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Janus - Gravedigger CD (album) cover

GRAVEDIGGER

Janus

 

Crossover Prog

3.60 | 32 ratings

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Aussie-Byrd-Brother
Special Collaborator
Rock Progressivo Italiano Team
3 stars The debut album in 1972 from British band Janus is an occasionally successful fusion of hard rock with heavy psych, classical and blues elements. It has plenty in common with many proto-prog bands from the same period that were slowly finding their feet developing new sounds that would later resemble proper progressive related styles. `Gradigger' consisted of four shorter pieces on its first side ranging between two and nine minutes, sometimes along the lines of Black Sabbath, Amon Duul 2, heavy metal and blues. Better yet was the lengthy 21 minute floating title track on the reverse, yet it has to be said that the two sides sound like entirely different bands! Perhaps this inconsistency hinders the album and certainly shows a band unsure of their own identity yet, but musical skills were certainly already on display, as well as a gutsy rocking sound with a nice contrast between hard and soft passages.

Chugging opener `Red Sun' plods along trying to capture a Black Sabbath feel, but the slightly forced vocals aren't nearly as good as Ozzy. The middle section is thankfully stronger, when a repetitive Krautrock passage full of Colin Orr's panning feedback drenched electric guitar droning and Mick Peberdy's sludgy bass that brings a nice sleazy dangerous sound. Seeing as the band were operating out of Germany at the time, it's no wonder that hypnotic Krauty sound infiltrated their music a little! `Bubbles' could almost be a cross between the Doors on the verses (plus a dash of psych-pop) with the scuzzy riffing and ranting deranged vocals from an Amon Duul 2 album elsewhere. The stop/start `Watcha' Trying To Do' twists bluesy guitar mangling grooves back and forth. Sadly `I Wanna Scream' is a rubbish heavy metal rocker, but thankfully it's barely over two minutes in length. The album sleeve states that it's actually been re-recorded here due to the master tapes not surviving, but although it still sounds just like it would have from the time, the track is so throwaway that the band may as well have saved the time and not included it at all.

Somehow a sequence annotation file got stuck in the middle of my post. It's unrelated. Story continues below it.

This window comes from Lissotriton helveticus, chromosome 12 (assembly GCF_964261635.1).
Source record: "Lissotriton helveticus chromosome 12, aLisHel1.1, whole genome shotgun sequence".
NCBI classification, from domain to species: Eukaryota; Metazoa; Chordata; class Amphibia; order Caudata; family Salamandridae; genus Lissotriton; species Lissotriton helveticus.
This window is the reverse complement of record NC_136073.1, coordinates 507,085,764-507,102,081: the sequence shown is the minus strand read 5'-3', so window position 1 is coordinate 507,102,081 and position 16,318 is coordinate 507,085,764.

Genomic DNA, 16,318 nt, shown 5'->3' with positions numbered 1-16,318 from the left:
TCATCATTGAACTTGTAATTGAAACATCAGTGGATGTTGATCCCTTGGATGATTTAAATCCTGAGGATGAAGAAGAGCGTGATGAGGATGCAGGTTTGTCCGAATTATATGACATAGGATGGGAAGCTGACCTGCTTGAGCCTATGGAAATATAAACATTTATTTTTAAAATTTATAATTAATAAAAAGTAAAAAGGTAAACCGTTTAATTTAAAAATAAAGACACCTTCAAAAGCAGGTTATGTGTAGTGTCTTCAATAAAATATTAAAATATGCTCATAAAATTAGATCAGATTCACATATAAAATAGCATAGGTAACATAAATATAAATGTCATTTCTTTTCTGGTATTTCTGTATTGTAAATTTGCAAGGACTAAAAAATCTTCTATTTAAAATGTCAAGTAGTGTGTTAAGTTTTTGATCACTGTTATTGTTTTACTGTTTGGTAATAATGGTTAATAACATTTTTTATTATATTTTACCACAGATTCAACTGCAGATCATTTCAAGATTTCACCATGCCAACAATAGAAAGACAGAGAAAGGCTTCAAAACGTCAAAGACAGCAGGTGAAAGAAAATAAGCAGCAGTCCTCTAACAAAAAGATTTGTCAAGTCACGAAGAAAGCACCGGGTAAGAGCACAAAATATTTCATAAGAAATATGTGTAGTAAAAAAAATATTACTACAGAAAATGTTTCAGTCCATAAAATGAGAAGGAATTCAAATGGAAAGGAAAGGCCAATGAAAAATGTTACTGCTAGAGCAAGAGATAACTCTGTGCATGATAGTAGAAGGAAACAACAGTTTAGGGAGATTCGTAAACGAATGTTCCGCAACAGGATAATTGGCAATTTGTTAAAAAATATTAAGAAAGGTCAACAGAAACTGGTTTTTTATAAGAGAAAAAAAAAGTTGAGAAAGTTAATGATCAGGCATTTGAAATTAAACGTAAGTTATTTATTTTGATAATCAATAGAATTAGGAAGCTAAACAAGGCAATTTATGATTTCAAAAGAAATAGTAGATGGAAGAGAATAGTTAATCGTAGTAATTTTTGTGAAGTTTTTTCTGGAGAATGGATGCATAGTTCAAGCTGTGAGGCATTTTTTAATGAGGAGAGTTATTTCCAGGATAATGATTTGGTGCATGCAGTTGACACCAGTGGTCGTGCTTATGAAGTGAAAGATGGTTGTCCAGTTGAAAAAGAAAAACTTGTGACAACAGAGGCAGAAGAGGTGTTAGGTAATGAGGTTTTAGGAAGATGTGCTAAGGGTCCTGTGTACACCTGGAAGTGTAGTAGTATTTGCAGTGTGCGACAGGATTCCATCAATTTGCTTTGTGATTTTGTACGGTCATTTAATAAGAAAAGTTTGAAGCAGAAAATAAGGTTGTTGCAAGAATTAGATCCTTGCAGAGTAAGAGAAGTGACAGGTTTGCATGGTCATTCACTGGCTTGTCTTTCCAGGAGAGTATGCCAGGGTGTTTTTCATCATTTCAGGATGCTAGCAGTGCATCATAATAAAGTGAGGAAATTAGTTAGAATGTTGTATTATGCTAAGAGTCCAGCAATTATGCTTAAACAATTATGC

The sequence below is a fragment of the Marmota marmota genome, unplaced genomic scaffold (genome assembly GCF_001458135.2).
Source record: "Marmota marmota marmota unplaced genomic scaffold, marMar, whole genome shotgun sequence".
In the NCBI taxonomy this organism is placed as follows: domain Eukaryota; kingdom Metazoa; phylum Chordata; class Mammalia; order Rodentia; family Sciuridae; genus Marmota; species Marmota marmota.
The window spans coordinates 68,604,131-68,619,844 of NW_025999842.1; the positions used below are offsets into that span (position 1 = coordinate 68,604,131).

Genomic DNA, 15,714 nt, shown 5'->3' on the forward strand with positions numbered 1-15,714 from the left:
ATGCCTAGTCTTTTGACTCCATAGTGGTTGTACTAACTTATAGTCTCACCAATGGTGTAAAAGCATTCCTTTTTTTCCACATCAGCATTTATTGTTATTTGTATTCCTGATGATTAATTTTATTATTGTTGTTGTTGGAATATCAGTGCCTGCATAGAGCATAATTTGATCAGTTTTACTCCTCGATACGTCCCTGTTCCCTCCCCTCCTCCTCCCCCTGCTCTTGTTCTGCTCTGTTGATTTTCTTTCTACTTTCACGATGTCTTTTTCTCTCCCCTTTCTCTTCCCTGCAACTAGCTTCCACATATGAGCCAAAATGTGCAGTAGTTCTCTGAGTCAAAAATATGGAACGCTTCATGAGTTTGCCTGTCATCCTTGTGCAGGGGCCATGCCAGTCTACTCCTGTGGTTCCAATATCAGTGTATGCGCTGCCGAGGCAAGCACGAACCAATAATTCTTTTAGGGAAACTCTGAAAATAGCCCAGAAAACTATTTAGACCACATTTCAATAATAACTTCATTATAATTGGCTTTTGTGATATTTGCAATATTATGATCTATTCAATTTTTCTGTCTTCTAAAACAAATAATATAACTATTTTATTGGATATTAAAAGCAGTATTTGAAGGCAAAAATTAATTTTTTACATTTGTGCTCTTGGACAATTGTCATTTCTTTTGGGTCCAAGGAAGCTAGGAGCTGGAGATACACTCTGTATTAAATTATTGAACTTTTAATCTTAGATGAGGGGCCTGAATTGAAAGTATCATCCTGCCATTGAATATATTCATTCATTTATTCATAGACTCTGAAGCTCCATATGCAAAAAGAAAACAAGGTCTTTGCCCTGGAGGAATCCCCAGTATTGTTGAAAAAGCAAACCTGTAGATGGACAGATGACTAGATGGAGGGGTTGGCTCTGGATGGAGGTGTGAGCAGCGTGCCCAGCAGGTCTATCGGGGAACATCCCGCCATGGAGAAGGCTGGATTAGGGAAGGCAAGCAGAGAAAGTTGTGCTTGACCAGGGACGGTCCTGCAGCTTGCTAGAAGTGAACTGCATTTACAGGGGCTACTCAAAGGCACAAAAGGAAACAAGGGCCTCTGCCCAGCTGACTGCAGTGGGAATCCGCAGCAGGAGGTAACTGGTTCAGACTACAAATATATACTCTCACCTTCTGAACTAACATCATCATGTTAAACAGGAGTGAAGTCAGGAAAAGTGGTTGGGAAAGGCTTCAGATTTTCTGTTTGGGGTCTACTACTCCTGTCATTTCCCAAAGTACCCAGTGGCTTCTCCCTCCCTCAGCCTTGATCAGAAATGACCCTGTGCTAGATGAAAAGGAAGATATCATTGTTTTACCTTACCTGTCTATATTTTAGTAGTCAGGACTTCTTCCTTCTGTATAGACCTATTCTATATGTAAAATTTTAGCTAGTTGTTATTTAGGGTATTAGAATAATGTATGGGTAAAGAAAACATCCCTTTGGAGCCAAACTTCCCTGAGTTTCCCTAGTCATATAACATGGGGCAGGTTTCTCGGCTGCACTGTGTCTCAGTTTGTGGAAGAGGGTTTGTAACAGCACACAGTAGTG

Fortunately it's the second side that offers the most exciting moments. The drifting almost 21 minute `Gravedigger' is highlighted by gentle chiming acoustic guitar and nimble solo runs, sighing wordless harmonies, sweeping orchestral passages and the lightest of Mellotron veils that cover the piece instantly call to mind the Moody Blues. Spanish and classical themes weave throughout the arrangement, a somber lead vocal, delicate piano and very subdued light Hammond organ. It's perhaps a bit overlong and repeats a little too much, but it sure it is a lovely dreamy mellow if melancholic come-down, and if the band were to survive in the 70's from this album, expanding on this direction would have been very advisable, as it's more distinctive and memorable than the hard rock first side of the album.

`Gravedigger' has now been reissued in a lavish double CD set that includes various bonus unreleased tracks, remixes and singles. According the Colin Orr's own admission in the booklet, the studio album sounded very different to how the band sounded live, with most of the the members being unhappy with the finished results. He also mentions that despite coming across like it on the album, the band live were `loud and aggressive, classical, angry and mournful, but never psychedelic." As far as I'm concerned, perhaps this was producer Rainer Pietsch simply trying to do what he could to make the material more imaginative. The band shouldn't be so hard on themselves, it's a decent little album that has developed a nice cult following since its release.

It would take 28 years before Janus recorded a follow-up album, so it's a shame that they didn't really get a chance in their heydey to build on their yet to be fully realised potential. Undemanding heavy rock fans will likely find something to interest them here, as well as forgiving heavy psych fans, but there are so many endless other solid rock albums along these lines from the same period that should be easily recommended over most of what is on offer here.

Three stars.

Aussie-Byrd-Brother | 3/5 |

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